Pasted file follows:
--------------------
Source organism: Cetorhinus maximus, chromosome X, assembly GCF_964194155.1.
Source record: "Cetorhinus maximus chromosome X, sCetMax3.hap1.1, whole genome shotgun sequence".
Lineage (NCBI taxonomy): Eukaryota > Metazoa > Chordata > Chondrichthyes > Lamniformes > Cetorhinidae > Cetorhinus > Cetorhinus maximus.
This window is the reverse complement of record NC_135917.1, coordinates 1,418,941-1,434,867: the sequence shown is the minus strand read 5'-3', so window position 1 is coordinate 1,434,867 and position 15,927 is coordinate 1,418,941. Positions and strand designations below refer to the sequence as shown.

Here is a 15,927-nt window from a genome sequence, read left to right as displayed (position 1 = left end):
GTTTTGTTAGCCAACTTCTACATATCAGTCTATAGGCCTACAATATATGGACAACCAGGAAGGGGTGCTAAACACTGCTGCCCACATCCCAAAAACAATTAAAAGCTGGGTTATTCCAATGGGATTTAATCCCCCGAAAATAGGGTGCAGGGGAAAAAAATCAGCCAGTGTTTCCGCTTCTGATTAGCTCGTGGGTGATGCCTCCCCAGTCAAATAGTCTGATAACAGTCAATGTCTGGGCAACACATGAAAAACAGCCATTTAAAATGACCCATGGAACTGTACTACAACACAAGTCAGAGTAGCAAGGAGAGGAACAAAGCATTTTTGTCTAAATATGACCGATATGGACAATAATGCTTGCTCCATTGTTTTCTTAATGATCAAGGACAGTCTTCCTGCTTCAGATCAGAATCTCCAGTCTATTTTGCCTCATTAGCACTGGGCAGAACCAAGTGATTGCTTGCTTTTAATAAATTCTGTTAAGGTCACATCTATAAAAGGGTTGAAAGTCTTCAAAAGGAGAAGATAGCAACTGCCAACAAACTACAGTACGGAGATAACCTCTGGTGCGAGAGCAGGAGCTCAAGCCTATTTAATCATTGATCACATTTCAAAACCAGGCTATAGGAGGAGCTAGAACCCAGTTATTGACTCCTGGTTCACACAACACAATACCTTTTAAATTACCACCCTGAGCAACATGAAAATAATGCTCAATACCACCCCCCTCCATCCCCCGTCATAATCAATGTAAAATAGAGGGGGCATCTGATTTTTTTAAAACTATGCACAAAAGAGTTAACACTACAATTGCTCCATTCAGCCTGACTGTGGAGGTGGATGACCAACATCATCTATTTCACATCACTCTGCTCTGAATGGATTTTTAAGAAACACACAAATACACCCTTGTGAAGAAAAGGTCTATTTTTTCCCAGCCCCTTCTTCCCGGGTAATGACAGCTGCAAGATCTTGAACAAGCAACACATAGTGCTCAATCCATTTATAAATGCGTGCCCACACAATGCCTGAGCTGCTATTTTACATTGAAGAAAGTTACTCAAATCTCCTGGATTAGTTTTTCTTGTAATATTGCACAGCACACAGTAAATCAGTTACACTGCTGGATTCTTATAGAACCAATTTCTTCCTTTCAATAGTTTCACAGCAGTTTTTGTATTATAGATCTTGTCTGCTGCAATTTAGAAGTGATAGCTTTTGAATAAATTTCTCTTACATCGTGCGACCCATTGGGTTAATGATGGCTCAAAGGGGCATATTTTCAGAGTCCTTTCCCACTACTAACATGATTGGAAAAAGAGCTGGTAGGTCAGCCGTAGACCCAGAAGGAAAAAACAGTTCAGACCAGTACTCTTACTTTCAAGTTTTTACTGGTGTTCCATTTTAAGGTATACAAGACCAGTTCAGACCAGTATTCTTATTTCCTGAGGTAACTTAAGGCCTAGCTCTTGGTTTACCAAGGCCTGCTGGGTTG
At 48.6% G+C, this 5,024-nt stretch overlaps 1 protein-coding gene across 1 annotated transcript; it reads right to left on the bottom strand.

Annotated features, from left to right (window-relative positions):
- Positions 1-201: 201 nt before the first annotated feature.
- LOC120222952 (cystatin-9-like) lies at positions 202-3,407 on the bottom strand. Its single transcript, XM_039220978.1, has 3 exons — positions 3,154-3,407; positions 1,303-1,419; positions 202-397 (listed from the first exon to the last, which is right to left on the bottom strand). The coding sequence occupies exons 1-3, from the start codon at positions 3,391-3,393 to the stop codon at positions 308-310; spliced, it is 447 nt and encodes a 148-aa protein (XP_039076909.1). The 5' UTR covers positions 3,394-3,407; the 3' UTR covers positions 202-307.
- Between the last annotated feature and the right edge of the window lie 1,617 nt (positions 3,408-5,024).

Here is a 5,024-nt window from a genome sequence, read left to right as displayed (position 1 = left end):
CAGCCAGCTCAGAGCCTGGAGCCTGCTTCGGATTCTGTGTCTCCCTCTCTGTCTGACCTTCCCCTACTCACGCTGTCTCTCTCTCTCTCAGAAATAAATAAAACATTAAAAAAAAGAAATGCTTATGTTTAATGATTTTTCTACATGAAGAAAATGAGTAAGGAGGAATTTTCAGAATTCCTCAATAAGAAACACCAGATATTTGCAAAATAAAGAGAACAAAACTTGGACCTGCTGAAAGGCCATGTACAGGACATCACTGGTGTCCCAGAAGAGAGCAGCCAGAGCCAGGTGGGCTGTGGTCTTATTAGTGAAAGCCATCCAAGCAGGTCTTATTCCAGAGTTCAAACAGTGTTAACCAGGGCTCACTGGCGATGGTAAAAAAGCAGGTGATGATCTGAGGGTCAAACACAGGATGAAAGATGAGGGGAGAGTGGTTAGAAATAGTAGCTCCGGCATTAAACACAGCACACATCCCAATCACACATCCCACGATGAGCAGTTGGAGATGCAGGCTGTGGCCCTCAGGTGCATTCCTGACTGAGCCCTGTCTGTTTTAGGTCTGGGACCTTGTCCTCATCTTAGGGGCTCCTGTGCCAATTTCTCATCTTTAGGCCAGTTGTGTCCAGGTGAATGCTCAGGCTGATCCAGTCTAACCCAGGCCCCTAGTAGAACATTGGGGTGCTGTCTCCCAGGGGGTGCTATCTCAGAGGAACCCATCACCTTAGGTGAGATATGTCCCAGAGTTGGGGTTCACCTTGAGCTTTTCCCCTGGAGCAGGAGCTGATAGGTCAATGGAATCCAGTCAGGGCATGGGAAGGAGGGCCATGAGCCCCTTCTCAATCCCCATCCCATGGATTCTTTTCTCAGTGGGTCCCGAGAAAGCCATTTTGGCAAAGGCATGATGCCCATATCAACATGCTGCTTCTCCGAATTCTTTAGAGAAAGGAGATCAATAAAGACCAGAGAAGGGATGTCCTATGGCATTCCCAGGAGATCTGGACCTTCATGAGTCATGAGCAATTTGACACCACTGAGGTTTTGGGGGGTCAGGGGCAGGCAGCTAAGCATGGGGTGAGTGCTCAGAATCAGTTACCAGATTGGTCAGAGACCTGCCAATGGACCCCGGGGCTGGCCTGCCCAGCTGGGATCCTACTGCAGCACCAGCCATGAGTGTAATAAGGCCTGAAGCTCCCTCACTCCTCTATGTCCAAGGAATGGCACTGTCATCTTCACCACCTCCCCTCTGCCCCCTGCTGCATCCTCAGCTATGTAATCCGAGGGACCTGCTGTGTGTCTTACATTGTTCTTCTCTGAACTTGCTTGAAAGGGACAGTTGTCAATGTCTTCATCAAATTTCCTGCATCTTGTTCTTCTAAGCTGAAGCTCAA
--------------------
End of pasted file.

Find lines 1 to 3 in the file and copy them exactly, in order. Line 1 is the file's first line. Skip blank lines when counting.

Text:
Source organism: Cetorhinus maximus, chromosome X, assembly GCF_964194155.1.
Source record: "Cetorhinus maximus chromosome X, sCetMax3.hap1.1, whole genome shotgun sequence".
Lineage (NCBI taxonomy): Eukaryota > Metazoa > Chordata > Chondrichthyes > Lamniformes > Cetorhinidae > Cetorhinus > Cetorhinus maximus.